Mesothelioma Awareness Day: How Clinical Trials Make A Difference

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Each year, September 26th marks Mesothelioma Awareness Day, a time devoted to educating the public on this rare form of cancer and extending support to anyone that has been affected by the disease. A mesothelioma diagnosis is exceptionally rare and has placed the spotlight on targeted therapies within clinical trials in order to improve the poor prognosis. While many of these treatments are still in the experimental stages, certain therapies have shown success in improving patient survival rates and are making progress toward becoming a standard form of treatment.

A Difficult Disease to Diagnose

The only confirmed cause of mesothelioma is the worldwide use of asbestos; a fibrous mineral that is found throughout the natural environment in soil and rocks. When this mineral is disturbed, thousands of fibers can be released into the air. If inhaled, these fibers can cause internal scarring and may eventually lead to an asbestos-related illness like mesothelioma. Although this disease can affect the lining of the heart and abdominal cavity, around 80 percent of cases occur in the lining of the lungs.

The cancer continues to present a challenge for patients and healthcare professionals. In some instances, patients do not know when or how they were exposed to asbestos and mesothelioma symptoms can suppress themselves for over 40 years, making an official diagnosis difficult to pinpoint. Usually, the cancer has progressed to the advanced stages by the time a physician identifies mesothelioma, leaving patients with less than one year to live. While the standard form of treatment includes chemotherapy and radiation, targeted therapies are becoming critical to finding a way to improve survival rate.

The Breakthrough Behind Immunotherapy

Immunotherapy has made a name for itself within the field of oncology and continues to deliver encouraging outcomes for cancer patients. This treatment uses the body’s own immune system to recognize and fight off cancer cells. There are several forms of immunotherapy, including checkpoint inhibitors, monoclonal antibodies, cancer vaccines, and other non-specific immunotherapies.

Drug therapies targeting the PD-L1 protein have demonstrated success for many cancers, including malignant pleural mesothelioma (MPM) . Studies have found it to be effective for pleural mesothelioma patients as adjuvant drug therapies along with the standard multimodal approach. Pembrolizumab specifically targets PD-L1 and has shown promising results for MPM patients. However, more research is needed to make this a viable option not only for MPM patients, but for patients suffering with any form of mesothelioma.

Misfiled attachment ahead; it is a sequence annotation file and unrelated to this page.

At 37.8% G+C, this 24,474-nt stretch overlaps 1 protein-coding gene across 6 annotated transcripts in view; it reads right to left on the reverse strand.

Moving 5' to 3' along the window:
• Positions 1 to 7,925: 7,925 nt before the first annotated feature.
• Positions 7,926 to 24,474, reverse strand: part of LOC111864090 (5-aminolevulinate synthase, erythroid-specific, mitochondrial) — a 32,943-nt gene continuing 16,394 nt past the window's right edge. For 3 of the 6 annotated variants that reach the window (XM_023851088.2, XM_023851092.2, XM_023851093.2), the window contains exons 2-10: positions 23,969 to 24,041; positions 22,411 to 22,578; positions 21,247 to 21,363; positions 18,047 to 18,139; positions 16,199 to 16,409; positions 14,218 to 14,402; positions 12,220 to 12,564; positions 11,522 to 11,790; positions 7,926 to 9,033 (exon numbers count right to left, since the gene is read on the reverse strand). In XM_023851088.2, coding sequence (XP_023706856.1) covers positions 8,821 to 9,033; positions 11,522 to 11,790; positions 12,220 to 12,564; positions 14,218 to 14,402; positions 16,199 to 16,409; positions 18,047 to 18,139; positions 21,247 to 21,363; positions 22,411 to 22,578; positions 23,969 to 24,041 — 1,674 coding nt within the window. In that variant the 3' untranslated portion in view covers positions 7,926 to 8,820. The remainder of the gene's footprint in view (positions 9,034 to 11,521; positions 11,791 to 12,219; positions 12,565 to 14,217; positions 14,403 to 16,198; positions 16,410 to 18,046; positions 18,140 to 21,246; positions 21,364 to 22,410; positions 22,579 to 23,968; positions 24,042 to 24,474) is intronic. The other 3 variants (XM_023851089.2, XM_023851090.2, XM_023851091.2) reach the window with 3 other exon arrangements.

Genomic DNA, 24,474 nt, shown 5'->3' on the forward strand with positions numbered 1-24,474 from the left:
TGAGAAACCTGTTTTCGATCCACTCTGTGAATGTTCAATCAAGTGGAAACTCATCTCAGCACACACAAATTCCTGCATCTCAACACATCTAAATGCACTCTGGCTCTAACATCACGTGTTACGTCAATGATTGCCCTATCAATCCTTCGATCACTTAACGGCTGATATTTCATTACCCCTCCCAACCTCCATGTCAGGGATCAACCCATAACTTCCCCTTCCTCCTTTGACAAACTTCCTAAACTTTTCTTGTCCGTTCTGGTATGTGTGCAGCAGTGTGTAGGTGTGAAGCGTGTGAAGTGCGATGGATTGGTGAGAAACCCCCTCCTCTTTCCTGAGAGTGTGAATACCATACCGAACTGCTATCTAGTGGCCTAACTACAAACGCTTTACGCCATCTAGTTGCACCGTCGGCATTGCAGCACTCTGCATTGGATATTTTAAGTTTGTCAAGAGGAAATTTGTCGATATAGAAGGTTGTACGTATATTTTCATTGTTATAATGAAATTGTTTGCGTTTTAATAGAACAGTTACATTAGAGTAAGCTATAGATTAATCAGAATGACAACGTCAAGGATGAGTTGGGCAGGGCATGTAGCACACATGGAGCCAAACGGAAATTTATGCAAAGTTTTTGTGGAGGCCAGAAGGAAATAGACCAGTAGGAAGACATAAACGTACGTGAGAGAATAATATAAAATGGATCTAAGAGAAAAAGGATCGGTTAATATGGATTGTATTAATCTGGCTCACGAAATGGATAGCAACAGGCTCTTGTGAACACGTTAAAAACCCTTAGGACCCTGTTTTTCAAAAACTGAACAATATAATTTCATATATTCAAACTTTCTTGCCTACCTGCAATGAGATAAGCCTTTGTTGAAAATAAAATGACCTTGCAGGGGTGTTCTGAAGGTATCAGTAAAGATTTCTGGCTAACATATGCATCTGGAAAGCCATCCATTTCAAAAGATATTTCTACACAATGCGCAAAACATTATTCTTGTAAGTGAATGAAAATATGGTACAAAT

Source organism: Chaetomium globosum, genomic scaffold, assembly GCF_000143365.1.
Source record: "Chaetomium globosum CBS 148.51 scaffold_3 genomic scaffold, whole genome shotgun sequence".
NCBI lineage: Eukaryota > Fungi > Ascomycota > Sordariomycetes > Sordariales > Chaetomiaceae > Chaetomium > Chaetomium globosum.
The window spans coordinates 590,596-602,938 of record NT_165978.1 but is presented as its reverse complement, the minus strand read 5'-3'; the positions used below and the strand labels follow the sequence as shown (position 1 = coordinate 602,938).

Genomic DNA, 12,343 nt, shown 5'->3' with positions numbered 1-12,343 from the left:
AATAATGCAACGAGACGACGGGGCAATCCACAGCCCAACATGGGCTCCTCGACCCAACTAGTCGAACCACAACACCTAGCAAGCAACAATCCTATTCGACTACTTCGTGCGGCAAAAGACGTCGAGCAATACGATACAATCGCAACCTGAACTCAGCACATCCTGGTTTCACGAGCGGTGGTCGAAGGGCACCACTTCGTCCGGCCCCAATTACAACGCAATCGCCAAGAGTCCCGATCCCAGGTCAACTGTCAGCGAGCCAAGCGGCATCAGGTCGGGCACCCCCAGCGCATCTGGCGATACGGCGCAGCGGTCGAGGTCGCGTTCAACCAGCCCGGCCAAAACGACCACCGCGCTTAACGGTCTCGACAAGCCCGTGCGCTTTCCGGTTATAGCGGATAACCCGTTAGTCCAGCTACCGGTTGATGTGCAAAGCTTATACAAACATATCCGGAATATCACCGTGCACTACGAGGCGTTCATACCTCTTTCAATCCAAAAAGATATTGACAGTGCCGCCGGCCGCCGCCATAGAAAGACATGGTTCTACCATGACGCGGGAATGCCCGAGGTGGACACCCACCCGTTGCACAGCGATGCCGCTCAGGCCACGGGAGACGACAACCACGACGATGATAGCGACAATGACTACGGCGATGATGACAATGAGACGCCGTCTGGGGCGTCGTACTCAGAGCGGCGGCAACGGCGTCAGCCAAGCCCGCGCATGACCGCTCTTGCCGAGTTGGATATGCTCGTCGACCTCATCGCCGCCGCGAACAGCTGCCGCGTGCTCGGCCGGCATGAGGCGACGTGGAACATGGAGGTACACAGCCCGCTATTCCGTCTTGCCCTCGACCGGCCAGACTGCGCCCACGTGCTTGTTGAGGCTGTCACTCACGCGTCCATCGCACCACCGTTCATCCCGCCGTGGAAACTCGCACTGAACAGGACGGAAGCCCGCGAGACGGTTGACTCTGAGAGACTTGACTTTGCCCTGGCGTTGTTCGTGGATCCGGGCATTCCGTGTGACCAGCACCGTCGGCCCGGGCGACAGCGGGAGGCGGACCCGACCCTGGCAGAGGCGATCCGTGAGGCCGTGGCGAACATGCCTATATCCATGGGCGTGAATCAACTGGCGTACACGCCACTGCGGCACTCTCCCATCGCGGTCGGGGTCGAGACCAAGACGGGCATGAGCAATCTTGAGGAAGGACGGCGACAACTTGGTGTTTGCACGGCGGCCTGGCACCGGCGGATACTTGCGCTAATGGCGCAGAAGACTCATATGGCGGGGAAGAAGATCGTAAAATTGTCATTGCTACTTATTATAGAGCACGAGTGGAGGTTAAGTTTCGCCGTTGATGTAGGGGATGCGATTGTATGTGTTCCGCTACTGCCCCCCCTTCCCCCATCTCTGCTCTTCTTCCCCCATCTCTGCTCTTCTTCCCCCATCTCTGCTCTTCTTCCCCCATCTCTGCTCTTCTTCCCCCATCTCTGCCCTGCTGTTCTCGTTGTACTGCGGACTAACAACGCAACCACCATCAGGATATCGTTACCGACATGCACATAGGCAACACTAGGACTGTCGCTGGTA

Lastly, immunotherapy surrounding (CAR) T cells are also in effect for pleural mesothelioma patients, in which the patient’s immune cells are genetically modified to identify certain antigens within cancer cells.

Progress in Gene Therapy

Gene therapy introduces healthy genes into tumor cells to combat cancerous mutations and has shown potential for mesothelioma patients as well. This therapy is ultimately meant to reduce side effects of harsh treatments, such as chemotherapy, and improve their overall success. It’s worth noting that gene therapy has only been FDA-approved since 2017 and is only available through clinical trials.

Popular gene therapy methods for mesothelioma include oncogenes and tumor suppressor genes such as BAP1 and Neurofibromin (NF2). Researchers have specifically focused on a mutation in the tumor suppressor gene known as BAP1, which is often found in the chromosomes of patients who have a genetic predisposition for malignant pleural mesothelioma. There is also some research into “suicide gene therapy,” which is a form of chemotherapy that could target all infected cells through vector application. This would target all cancer cells and effectively kill them off without harming healthy cells, however, it has not been fully developed.

Researchers are also currently looking into immunogene therapy, where genetic material from a virus is used to stimulate a patient’s immune system to destroy cancer cells. Combining these immune stimulants through viral vectors has made some progress among mesothelioma patients, shrinking tumors and stabilizing their conditions.

Many clinical trials are still in the experimental stages and require patients to sign up and be accepted for treatment. This may require a patient to meet specific standards to be eligible, which is why it’s important to discuss your options with your primary physician. Despite the severity of mesothelioma, research among targeted therapies and clinical trials have shown a promising future for patients suffering from this aggressive cancer. Although alternative treatments may not be effective in all cases, it can help doctors determine the best combination of treatments for patients diagnosed with this often fatal disease, among so many others.

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